I have made mention often of the Sawtooth, the ridge that goes between Mount Bierstadt and Mount Evans, for a reason. I have not gone back to Bierstadt since that first day on it six years ago because I want my finisher to be Mount Evans, after which I will cross the Sawtooth back over to Bierstadt to complete the circle I started. I will do Evans alone because I started this journey alone and will finish it alone – but I am asking the two people who have done the most mountains with me and have been my best adventure partners to come over and join me on Evans. They will then go with me across the Sawtooth and deliver me safely (because I’ll probably be a blubbering emotional mess) to the rest of the people who are there to celebrate with me on Bierstadt – hopefully with a keg or six of gluten free beer. The invite to join me on Bierstadt is open to anyone who has climbed with me, done a mountain with me, blocked me from your news feed because you’re so sick of my climbing posts, have heard me talk about climbing so much my voice haunts your dreams…you get the point – I’d love to see you up there, even if it’s your first one! Message me for details about the date and time; it’s gonna be a fun day!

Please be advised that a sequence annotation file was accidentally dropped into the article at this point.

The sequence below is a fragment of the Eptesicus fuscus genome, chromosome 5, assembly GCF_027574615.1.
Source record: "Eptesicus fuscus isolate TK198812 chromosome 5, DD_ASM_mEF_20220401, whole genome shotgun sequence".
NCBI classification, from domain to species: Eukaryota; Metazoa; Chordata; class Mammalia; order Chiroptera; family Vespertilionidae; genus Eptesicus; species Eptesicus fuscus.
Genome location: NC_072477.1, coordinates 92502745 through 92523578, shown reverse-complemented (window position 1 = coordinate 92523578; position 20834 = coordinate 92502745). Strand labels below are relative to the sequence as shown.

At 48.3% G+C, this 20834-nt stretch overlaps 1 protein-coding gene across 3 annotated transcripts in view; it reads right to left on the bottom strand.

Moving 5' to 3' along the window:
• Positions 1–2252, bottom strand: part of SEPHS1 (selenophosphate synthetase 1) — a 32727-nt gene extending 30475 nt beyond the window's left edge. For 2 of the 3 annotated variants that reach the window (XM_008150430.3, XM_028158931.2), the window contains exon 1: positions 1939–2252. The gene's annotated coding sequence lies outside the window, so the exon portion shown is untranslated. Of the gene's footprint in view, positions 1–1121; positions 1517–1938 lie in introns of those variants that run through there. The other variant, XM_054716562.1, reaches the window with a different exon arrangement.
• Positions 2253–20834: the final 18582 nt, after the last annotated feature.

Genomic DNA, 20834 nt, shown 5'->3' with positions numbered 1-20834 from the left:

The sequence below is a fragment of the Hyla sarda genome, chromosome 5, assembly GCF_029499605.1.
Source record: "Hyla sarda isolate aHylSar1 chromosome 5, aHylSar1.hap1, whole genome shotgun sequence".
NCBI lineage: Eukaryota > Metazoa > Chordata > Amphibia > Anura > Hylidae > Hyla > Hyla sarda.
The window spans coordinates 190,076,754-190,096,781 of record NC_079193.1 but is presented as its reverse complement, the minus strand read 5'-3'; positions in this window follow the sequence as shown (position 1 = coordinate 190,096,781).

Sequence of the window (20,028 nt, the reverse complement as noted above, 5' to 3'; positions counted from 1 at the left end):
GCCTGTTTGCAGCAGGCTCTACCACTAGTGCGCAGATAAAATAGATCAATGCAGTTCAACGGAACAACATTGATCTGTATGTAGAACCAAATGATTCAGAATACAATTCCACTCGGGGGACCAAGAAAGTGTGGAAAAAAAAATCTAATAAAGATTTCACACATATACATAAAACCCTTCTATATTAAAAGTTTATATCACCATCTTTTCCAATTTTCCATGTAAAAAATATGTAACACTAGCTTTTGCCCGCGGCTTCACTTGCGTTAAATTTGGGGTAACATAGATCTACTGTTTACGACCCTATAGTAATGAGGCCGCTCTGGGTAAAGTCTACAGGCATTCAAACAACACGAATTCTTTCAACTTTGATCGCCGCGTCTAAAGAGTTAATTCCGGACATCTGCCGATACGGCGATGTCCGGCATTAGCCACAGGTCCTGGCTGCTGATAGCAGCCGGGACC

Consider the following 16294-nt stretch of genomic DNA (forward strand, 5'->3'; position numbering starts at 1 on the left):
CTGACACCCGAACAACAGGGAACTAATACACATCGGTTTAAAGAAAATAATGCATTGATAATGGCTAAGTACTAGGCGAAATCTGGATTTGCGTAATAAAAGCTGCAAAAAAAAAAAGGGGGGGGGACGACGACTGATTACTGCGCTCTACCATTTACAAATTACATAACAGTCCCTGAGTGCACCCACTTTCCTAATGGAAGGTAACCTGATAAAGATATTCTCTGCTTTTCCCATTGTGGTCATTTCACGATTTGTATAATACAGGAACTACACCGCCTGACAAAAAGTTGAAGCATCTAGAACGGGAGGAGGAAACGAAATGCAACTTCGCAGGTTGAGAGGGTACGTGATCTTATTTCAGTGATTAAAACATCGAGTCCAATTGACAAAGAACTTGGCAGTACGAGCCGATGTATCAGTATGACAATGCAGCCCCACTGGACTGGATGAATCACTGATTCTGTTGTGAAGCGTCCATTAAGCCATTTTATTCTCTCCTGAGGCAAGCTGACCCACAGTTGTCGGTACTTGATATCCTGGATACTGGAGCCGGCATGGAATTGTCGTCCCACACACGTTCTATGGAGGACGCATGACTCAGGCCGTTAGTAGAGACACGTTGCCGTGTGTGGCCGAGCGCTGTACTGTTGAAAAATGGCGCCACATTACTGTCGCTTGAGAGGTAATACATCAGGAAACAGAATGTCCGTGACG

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But You Don’t Look Sick – Mount Eolus and North Maroon Peak

But you don’t look sick, or another similar epithet is the most common thing heard by someone with Multiple Sclerosis. Having an invisible illness means suffering the pain, drowning in the fatigue, and living the misery without showing the usual signs of an apparent handicap. We know that people who say this generally mean well, even to compliment us, but it’s actually a subtle way of delegitimizing our disease. If you don’t look sick, it must not be that bad, right? It must not even be real.